OMAHA, Neb. (AP) — The economy should continue growing steadily in nine Midwestern and Plains states, according to a monthly survey of business leaders released Tuesday.
The overall economic index for the region improved to 58.2 in March from 57.4 in February. That's solidly above the neutral level of 50.
"Much like the national economy, the Mid-America region continues to expand with growth prospects improving monthly," said Creighton University economist Ernie Goss, who oversees the survey.
The monthly report covers Arkansas, Iowa, Kansas, Minnesota, Missouri, Nebraska, North Dakota, Oklahoma and South Dakota.
The survey results from supply managers are compiled into a collection of indexes ranging from zero to 100. Survey organizers say any score above 50 suggests growth in that factor, while a score below that suggests decline.
The confidence index remained at a strong 59 in March even if it slipped slightly from February's 59.7, so business leaders are confident about their prospects in the next six months.
"Improvements in the job market supported supply managers' business outlook," Goss said.
The employment index declined to 54.4 in March from February's 55.6 but remained in positive territory. But Goss said most managers expect wage growth to be weak at 1.8 percent for the next year.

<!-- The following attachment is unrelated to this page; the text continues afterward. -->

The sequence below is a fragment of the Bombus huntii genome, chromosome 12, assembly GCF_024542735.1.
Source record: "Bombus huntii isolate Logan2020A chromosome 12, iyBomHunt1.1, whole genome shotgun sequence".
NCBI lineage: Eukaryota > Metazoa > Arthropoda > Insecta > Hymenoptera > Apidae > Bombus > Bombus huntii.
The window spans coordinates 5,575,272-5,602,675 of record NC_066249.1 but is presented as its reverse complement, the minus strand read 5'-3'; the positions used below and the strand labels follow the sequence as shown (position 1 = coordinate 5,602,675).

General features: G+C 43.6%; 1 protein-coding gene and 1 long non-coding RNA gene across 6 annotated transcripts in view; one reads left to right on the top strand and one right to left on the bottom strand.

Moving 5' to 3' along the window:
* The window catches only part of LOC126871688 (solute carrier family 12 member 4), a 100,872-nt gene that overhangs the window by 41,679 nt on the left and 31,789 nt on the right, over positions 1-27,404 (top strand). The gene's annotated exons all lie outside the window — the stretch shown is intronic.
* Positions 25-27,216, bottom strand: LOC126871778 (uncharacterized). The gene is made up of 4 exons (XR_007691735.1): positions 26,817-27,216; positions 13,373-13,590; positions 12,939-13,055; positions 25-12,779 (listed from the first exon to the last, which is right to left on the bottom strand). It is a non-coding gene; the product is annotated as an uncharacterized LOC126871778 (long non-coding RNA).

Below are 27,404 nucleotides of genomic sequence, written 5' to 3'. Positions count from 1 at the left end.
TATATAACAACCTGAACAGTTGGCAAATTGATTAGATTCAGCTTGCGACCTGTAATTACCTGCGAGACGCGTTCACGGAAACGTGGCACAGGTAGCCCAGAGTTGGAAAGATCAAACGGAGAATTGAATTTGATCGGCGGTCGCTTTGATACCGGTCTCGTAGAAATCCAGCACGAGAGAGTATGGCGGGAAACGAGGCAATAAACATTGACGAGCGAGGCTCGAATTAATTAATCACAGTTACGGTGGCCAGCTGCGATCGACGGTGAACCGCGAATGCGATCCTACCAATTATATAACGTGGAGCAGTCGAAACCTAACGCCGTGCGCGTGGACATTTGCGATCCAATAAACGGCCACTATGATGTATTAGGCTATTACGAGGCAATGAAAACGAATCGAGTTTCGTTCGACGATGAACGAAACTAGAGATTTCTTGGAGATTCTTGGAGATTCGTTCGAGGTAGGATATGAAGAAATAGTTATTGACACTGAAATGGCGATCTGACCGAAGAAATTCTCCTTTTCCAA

The prices-paid index that tracks the cost of raw materials remained high but declined to 72.8 in March from February's 75.7.
The inventory index slipped to 57.6 in March from February's 59.7. Goss said that suggests businesses are expanding inventories in anticipation of increased sales.
The export index declined to 54.1 in March from February's 55.4. The import index grew to 54.2 from 52.4 in February.
The other components of the overall March index were:
— New orders increased to 58.5 in March from February's 53.4.
— Production or sales declined to 61.1 in March from 61.7 the previous month.
— Delivery lead time increased to 59.4 in March from 56.8 in February.
Creighton University economic reports: http://business.creighton.edu/economicoutlook